Monday, January 17, 2011


The first year after a seed sprouts may bring drought, predation, flood, uprooting, fire, lawnmowers, herbicides, and the gloved hand of humans.  With each passing year, it is a requirement that some seedlings fail.  Each species has its required space.  In the Mojave Desert, creosote bushes secrete a substance that inhibits any other creosote bush from growing within a precise perimeter.  This results in both sufficient water for each bush to mature and make seeds and it also produces an eerie regularity to the landscape.
In contrast, “weed” trees like poplars grow neck in neck.  It may take twenty years for the strongest trees to muscle out the weaklings.  In the meantime, fire, browsing and other hazards will make the abundance of seedlings seem wise.  A fifty-year-old poplar is rare.
Each plant’s life is determined by an interwoven set of circumstances.  There is no, “in general”, when it comes to seed to seedling and seedling to mature plant ratio. All plants are genetically programmed to produce offspring.  That one plant needs three weeks to make seed while another needs twenty years is often reflected in their structural character.  We can get to know what to expect from a given species if we know it as an individual.  Take an oak for instance.  Place a red oak from Maine next to a canyon oak from California and the difference will be startling.  Look at a red oak atop a ledge in Crawford Notch and one in the deep glacial till of coastal Maine and except for bud and leaf the contrast will be great.  If you live near an oak, or any other large old tree, you will come to know it as more than its species name.  If you are fortunate to watch a tree grow old, it will grow into you.  In this way, there will be no other tree like it.  This is one of the opportunities of the gardener.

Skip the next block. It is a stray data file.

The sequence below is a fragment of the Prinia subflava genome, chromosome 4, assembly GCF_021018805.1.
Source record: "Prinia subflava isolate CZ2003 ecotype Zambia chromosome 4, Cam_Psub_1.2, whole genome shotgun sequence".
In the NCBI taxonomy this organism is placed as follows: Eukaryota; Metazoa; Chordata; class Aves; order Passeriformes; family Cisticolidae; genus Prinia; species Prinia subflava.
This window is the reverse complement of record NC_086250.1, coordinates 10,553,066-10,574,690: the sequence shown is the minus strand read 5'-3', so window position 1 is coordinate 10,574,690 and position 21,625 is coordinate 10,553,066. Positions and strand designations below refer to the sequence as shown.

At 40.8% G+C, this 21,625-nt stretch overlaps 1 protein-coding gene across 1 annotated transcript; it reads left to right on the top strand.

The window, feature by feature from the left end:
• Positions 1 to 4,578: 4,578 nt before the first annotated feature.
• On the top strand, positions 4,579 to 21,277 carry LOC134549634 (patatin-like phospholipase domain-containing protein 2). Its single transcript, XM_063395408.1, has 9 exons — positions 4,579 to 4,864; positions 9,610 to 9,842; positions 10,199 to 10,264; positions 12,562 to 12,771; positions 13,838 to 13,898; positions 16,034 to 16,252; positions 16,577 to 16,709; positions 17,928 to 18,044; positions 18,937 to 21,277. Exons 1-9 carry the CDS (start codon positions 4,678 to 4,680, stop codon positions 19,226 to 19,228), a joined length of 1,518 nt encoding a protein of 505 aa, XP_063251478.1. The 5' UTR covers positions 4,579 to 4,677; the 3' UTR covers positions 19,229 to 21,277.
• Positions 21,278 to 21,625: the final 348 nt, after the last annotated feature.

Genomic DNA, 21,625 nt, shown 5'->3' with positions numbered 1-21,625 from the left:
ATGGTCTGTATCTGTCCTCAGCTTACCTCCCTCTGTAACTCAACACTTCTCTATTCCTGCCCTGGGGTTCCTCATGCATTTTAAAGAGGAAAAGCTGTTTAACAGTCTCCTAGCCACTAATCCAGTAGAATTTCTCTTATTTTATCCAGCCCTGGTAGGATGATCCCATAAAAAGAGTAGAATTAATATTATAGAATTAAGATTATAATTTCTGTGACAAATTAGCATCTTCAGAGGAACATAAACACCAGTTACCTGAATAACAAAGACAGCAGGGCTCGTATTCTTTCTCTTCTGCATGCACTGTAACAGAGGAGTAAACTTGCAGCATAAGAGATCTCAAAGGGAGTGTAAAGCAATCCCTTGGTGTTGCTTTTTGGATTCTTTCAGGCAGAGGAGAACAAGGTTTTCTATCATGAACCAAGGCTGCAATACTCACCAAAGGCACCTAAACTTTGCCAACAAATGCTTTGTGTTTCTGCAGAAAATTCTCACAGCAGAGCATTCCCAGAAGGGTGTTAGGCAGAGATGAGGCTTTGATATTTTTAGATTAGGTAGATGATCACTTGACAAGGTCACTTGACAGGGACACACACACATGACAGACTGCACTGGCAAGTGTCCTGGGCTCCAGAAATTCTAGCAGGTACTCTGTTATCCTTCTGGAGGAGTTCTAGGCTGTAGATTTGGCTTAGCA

We say that someone who lives where their family has lived for many generations has deep roots; someone who wanders has shallow roots.  The origin of these metaphors is in the plants around us. Plant a deep-rooted tree such as an oak or maple, and you make a commitment to the future, an immovable object, a sentinel.   When I plant a deep-rooted tree, I see the future giant in the sapling.  Planting thyme, sedums, dianthus is done lightly, experimentally. Hens and chicks can be moved almost daily; they are the doodles of the cultivated plant world. 

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